ATC IssuesA place where pilots may enter the 'lions den' that is Air Traffic Control in complete safety and find out the answers to all those obscure topics which you always wanted to know the answer to but were afraid to ask.
In general it is appreciated if you ask and also give your intentions i.e. left or right of track xx degrees for approx 40NM. Also do it well in advance, 20 miles or so. I will never refuse you to avoid Wx, but may level you off, if climbing or descending, for obvious reasons.
As for avoiding Wx into R, D or P airspace (active missile test range for example) a negative might be forthcoming: "If you avoid to the right you will die..." kinda thing, but an alternative will be suggested.
I would expect to be asked. I would never and will never stop you turning, but be aware that you maybe levelled off or "encouraged" to turn the other way. This would all be to avoid other traffic, last thing you need is an airmiss whilst avoiding.
Don't forget that WX avoidance is the thing that brings the highest workload for us. Your 20 degree turn to the right that is acknowlegded with a nice calm sounding "Turn approved" will be acompanied by a series of telephone calls as we coordinate you through other sectors, tell the mil and generally swear a bit.
In the busy sectors in the Uk then we would like a heads-up before you deviate from your flight planned route or assigned heading.
Something simple like "Request right 15 degrees to avoid Wx" If that suits the controller he will approve it & then will probably ask you how long you require that heading and to report when clear of the Wx.
Again once clear of the weather the controller would prefer a call to request re-joining your flight planned route, rather than just turning on your own. He may have other traffic also Wx avoiding that you need to remain on that heading against.
Wx avoiding is a very stressful time for ATC as the workload increases 10-fold. And as we can't see the weather on our radars at all then we are relying on the pilots to pass the info to us, so that we can try & help out other traffic behind you.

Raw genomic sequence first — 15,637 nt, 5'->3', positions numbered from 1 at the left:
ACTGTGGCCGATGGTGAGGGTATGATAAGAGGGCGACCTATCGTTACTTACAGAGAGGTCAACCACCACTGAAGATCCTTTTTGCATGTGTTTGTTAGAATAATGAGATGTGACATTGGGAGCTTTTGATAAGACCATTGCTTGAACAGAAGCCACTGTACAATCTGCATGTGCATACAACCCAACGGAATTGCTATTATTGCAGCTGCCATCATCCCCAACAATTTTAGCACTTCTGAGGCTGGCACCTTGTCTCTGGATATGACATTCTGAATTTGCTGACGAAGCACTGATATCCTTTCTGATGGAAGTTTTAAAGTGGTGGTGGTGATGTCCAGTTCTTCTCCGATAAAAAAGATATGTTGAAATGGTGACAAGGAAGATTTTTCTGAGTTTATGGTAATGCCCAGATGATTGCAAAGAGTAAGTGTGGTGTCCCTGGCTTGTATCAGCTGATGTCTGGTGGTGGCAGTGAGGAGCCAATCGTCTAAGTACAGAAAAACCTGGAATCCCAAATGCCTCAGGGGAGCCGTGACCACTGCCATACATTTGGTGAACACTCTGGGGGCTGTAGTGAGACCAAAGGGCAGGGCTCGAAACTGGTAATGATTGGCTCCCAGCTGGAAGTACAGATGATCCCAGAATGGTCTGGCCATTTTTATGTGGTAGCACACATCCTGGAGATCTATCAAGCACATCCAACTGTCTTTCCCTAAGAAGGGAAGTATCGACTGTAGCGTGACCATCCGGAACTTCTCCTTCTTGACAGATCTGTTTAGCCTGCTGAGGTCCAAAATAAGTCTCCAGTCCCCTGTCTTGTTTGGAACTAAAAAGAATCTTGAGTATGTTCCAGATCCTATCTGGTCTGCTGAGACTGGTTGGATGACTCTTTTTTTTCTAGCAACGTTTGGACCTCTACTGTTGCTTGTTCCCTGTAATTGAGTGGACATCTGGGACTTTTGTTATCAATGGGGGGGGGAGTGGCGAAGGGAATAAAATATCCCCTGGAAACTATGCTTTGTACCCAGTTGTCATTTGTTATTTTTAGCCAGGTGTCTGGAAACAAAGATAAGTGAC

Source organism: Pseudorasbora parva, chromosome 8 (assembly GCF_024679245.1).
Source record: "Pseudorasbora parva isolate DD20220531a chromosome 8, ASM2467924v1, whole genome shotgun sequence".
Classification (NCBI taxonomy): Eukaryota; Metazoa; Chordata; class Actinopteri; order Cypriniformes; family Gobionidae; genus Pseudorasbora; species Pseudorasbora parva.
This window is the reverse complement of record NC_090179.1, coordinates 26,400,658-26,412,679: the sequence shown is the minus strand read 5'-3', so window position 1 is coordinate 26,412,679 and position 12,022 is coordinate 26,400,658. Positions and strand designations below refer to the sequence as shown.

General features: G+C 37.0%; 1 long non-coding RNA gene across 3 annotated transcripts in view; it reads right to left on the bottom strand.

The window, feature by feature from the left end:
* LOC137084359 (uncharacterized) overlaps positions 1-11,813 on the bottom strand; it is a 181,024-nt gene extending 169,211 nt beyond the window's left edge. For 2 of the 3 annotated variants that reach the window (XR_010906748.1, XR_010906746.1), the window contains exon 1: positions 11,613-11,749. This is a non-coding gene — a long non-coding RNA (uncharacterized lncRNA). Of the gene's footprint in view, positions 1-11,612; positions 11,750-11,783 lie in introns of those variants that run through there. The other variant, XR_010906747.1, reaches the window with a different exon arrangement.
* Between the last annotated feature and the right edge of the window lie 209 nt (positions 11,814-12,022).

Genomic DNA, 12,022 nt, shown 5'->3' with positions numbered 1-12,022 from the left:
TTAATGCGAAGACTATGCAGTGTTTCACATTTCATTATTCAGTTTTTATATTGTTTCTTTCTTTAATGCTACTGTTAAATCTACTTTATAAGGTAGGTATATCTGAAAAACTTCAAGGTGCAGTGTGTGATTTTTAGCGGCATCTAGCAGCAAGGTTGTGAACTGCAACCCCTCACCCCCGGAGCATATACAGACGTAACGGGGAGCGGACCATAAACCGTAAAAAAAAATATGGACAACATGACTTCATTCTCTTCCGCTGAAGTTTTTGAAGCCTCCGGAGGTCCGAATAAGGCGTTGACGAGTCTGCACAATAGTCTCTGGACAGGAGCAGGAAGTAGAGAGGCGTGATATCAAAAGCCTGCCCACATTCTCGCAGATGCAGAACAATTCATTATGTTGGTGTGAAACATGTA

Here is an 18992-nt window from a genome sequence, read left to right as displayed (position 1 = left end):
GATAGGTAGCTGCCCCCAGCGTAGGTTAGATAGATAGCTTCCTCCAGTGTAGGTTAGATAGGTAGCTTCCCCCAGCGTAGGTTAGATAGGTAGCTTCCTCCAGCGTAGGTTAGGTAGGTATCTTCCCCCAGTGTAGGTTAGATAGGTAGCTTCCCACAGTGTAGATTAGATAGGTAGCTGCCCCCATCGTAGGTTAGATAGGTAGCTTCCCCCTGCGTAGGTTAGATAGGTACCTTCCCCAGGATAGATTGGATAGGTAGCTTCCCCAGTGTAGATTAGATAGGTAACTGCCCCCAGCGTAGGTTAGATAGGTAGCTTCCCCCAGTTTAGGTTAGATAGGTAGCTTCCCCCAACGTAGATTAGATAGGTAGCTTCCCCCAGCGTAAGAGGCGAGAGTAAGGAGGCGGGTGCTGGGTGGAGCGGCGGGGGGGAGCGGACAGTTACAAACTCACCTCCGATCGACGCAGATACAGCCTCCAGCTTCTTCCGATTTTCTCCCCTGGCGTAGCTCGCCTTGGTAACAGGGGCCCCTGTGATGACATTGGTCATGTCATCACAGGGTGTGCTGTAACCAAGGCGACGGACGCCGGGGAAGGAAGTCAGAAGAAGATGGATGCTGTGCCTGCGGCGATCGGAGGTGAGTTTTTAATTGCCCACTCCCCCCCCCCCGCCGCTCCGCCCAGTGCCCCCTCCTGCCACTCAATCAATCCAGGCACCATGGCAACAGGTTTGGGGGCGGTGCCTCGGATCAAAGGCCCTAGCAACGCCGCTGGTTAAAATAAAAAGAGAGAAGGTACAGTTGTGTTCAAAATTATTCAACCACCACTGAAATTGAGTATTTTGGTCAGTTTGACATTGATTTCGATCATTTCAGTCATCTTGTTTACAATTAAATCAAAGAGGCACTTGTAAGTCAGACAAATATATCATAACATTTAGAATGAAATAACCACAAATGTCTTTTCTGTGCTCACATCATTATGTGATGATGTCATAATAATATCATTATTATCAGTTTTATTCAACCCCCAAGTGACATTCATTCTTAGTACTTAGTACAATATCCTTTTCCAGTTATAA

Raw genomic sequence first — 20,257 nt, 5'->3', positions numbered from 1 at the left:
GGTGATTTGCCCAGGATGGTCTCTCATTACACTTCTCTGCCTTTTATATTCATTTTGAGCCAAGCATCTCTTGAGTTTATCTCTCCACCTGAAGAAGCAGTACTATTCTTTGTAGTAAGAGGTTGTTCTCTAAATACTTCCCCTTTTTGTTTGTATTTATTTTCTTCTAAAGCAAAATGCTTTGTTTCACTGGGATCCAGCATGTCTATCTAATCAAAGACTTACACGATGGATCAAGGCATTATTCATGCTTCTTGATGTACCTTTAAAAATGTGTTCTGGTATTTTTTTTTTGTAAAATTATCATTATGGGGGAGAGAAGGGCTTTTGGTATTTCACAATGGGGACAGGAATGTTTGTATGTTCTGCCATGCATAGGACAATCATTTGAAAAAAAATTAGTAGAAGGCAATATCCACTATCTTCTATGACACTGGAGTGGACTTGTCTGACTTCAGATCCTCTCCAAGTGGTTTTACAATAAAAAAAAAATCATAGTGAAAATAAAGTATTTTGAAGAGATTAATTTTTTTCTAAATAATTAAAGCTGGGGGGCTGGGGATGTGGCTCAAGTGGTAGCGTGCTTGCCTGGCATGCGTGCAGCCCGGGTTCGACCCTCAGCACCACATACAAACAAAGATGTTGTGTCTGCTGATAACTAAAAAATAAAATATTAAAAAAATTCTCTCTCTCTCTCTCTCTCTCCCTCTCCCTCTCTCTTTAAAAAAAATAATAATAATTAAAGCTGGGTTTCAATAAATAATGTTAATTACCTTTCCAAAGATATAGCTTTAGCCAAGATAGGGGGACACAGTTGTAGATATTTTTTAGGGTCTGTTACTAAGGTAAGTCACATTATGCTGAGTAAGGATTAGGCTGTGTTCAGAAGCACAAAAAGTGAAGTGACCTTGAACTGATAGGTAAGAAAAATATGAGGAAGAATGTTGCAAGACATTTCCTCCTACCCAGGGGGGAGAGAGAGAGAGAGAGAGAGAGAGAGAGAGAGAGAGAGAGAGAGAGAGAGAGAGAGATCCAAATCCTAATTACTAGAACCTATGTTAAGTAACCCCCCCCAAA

Basically communication between the pilots & ATC is the key to Wx avoidance.
At our Approach unit wx avoiding usually means leaving controlled airspace.That means change in radar service,watching out for 7000's or non squawking,military,gliders and all the rest in Class G.We have to use a lot of vertical separation,belt and braces.Best of all when there is a thunderstorm on 7 mile final and you can't see it on radar .I always want pilots to ask for wx avoidance but will not refuse.Gives me time to think of plan Z.
"Plus, don't think we aren't wise to the old line of "Direct to xxxx would keep us clear"."
Well, in some cases it's true. Is it harder for you guys to clear us direct to a point than to have us on a heading? With a point you know exactly where we are heading and which track we are going to make good. On a heading anything can happen so I would have thought this is a good solution whenever possible.
As a Tower controller I hope I have an idea of when wx avoiding might be required, but I rely on the pilots telling me what they require and when as we have no idea of where the cells are.
It creates a lot of extra workload for the Tower as well (granted not as much as radar) but when every hold is blocked with all aircraft refusing to take-off due to a cell on climb-out, and they’re still landing, carnage ensues. So let us know nice and early what your requirements are and we’ll do our best to get you airborne asap.
It's pretty much what I expected to hear but had doubts about recently because of some colleagues responses to the issue. Most pilots tend to ask but quite a few recently informed during or after the turn. Plus it seems to be different even within the same airlines. It's a bit of a nerve wrecker after you've asked can the heading be kept and you see the aircraft turning off a heading in the useless direction 15Nm out without warning.
"It's pretty much what I expected to hear but had doubts about recently because of some colleagues responses to the issue. Most pilots tend to ask but quite a few recently informed during or after the turn. Plus it seems to be different even within the same airlines."
I see this all the time in my airline. For me, above FL95 we're in controlled airspace and anything we want to do has to be cleared by you guys. But still it's some kind of understanding amongst a few guys that they can "borrow" a couple of degrees left or right wichever they prefer without telling anyone Doesn't rhyme very well with my views but I'm just the co-pilot so what do I know...
Deviation from normal track due wx is generally ok if told.....going left/ right and then asking or telling could be straight into an active danger area...or track separated traffic. we are here to help and would always seek to find you a solution.
Julian, I've never heard of an a/c asking to slow due to weather avoidance, just for turbulence or if weather at the destination has caused a backlog in the holds.
As I've said on weather avoidance threads before, always ask first. The London sectors are so tightly packed together now that unknown deviations can cause all kinds of trouble. The mass avoidance we had earlier in the year (discussed on another thread in here) proves the point exactly. We do flow our sectors when lots of weather is known so hopefully the frequencies shouldn't be too loaded, and taking a turn toward a rather large French danger area is the last thing I really want to try and co-ordinate, not having fighter control training and missing 3 Mirages going full tilt aint that easy.